Original Story?…Mmm, kinda.
Shakespeare borrowed from Thomas Lodge’s Rosalynde to create As You Like It. In Lodge’s story, the ladies leave the court and have to face outlaws, rape, and the threat of incest. Shakespeare altered the plot and renamed some of the characters.
It Takes Two, Baby
The world of the court and the world of the forest have very different vibes. Shakespeare plays with duality in this play in several ways: Two dukes, two brothers, the duality of Rosalind being a woman but disguised as a man, all the various love pairings that emerge in the story.
The Newlywed Game
(Spoiler Alert!) Eight characters get married by the end of As You Like It. Eight! That’s the most in any of Shakespeare’s plays. And nobody dies during the play, but they come close.
All the World’s a Stage
One of Shakespeare’s most famous speeches, the Seven Ages of Man, appears in As You Like It and is spoken by the character of Jacques. It’s interesting that Shakespeare’s other famous speech, To be or not to be, from Hamlet was written during roughly the same time period.
That’s a lot of words
The character of Rosalind has 685 lines in As You Like It. That 25% of the total lines in the play. It’s the largest female role in all of Shakespeare’s plays.
Sing a Song
As You Like It gets the runner up award for the most songs in any Shakespeare play. (The Tempest has more, but they often get cut). Our production has added original songs and updated some of Shakespeare’s for this production.
So…what’s the story?
Oliver is jealous of his popular brother, Orlando, who has challenged Charles the Wrestler to a fight. Oliver urges Charles to kill Orlando during the match.
Rosalind and Celia are the daughters of a pair of sisters, Duke Senior and his usurper, Duke Frederick. The daughters are best friends, and, for Celia’s sake, Frederick has kept Rosalind at court.
Orlando wins the fight, and he and Rosalind fall in love. Frederick banishes Rosalind, and Celia plans to escape with her. Rosalind disguises herself as Celia’s brother, and, along with the Duke’s clown, Touchstone, they head into the forest of Arden, where Duke Senior and his friends are living happily as outlaws. Orlando, warned that he is in danger, also heads to the forest and joins the outlaws.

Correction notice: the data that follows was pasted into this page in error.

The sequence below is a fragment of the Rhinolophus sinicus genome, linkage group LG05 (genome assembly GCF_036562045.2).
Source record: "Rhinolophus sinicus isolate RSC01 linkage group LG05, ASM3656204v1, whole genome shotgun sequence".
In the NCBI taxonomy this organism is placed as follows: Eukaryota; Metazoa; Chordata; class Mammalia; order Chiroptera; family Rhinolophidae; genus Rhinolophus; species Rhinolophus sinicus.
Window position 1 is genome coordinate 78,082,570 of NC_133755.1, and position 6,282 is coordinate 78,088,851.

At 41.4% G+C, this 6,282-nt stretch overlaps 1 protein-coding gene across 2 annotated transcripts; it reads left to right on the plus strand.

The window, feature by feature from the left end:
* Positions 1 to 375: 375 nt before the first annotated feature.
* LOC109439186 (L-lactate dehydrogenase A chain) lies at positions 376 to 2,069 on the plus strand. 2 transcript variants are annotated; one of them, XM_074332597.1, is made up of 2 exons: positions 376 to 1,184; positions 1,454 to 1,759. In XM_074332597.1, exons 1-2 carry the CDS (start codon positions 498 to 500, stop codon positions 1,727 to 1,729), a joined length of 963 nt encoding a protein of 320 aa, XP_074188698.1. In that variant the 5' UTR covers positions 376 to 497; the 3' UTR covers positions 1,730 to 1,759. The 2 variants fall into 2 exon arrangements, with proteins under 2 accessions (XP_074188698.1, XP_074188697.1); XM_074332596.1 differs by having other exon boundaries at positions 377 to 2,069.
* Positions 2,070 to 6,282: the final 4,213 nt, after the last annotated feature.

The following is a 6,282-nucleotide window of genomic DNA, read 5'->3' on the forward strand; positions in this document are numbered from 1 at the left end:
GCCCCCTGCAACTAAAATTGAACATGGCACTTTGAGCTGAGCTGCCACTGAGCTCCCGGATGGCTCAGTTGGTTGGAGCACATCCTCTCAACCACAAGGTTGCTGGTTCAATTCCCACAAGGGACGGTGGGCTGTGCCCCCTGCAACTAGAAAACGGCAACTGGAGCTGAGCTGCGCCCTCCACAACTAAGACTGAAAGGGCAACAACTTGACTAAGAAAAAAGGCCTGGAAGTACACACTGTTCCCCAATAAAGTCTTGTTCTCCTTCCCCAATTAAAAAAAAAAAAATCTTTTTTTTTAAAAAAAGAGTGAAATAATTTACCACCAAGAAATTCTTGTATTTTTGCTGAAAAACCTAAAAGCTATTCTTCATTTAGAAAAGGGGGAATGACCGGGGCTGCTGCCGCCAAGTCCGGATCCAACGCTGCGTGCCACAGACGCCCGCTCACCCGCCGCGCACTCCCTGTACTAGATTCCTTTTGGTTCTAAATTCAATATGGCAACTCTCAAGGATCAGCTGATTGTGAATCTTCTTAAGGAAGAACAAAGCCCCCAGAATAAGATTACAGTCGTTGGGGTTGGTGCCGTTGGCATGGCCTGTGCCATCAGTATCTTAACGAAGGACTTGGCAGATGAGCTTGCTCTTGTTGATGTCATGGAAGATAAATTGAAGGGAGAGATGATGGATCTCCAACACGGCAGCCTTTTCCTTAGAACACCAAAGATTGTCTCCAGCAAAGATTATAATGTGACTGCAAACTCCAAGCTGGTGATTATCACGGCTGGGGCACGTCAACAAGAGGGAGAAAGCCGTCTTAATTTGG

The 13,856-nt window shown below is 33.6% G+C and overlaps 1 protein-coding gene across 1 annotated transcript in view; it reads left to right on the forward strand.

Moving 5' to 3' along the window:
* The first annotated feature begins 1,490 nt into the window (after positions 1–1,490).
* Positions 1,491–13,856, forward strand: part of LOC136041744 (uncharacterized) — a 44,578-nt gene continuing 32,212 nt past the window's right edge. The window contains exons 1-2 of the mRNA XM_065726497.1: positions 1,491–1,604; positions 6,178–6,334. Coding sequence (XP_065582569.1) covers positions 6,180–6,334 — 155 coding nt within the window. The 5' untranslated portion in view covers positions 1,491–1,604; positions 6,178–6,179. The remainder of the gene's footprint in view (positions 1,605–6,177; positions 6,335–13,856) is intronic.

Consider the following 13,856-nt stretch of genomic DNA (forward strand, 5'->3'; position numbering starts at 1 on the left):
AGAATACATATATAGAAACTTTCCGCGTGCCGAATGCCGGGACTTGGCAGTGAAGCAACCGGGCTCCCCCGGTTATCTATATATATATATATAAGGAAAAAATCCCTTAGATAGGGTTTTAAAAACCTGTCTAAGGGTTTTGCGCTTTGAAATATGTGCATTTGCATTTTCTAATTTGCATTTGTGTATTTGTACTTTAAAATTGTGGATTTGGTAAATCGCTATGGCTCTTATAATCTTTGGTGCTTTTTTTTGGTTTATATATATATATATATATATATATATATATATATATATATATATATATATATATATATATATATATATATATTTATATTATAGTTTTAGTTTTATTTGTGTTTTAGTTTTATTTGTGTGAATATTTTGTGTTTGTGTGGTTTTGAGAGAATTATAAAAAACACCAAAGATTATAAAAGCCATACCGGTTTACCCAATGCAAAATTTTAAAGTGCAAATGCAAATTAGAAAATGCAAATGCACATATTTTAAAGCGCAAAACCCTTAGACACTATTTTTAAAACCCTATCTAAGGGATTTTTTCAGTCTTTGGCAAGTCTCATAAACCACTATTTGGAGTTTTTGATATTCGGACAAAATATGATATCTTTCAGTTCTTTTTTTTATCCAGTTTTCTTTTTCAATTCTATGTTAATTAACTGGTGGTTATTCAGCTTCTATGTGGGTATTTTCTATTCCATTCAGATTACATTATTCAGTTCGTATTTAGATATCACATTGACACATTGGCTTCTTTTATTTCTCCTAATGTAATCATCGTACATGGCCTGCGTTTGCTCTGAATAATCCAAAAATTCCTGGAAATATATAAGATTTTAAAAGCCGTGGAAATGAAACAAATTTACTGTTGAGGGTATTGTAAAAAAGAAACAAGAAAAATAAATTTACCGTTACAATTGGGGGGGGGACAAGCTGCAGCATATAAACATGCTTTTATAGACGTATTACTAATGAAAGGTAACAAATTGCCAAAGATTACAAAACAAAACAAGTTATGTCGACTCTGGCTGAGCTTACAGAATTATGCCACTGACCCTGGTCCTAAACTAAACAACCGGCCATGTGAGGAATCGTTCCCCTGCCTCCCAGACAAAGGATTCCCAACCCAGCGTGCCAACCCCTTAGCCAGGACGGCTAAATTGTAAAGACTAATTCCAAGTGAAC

Rosalind and Orlando meet, but he mistakes her for a boy. She encourages him to woo her as if she were Rosalind so that she can put his true feelings to the test.
Oliver is sent by Frederick to retrieve Orlando. He is attacked by a lion, and Orlando saves him but is badly injured. Oliver brings Orlando help, and they are reconciled. Oliver is introduced to Celia, and they fall in love. Her “brother” promises to produce Rosalind if Duke Senior will let her marry Orlando. He agrees, and Rosalind reveals her true identity. Duke Frederick has a miraculous religious conversion and becomes a hermit.
Adapted from Shakespeare Genealogies by Vanessa James
Duke Senior, deposed and living in banishment in the forest of Arden
Rosalind, daughter of Duke Senior, later disguised as a boy
Amiens and Jacques, Lords attending Duchess Senior
Duke Frederick, Duke Senior’s sibling and the usurper
Celia, Duke Frederick’s daughter and Rosalind’s companion, later disguised
Le Beau, a courtier
Charles, a wrestler
Touchstone, a clown in Duke Frederick’s court
Oliver, the eldest son of Sir Rowland de Bois
Orlando, the youngest son of Sir Rowland de Boys
Adam, an old servant of Sir Rowland de Boys
Dennis, Oliver’s servant
Corin, a shepherd
Silvius, a shepherd
Phoebe, a shepherdess
William, a country boy
Audrey, a goatherd
Sir Oliver Martext, a clergyman
Jaques de Boys, son of Sir Rowland de Bois
You Heard It Here First
Shakespeare has given us words and phrases that we use every day, but before he made them up they didn’t exist. Below are some familiar phrases and words that first hit the English language scene with As You Like It. Listen closely in the play to see if you can catch them all.
In a better world than this
Forever and a day
Laid on with a trowel
Neither rhyme nor reason
Want to find out more? Check out Coined by Shakespeare by Jeffrey McQuain and Stanley Malless for an in-depth study and fun exploration of Shakespeare’s creative wordplay.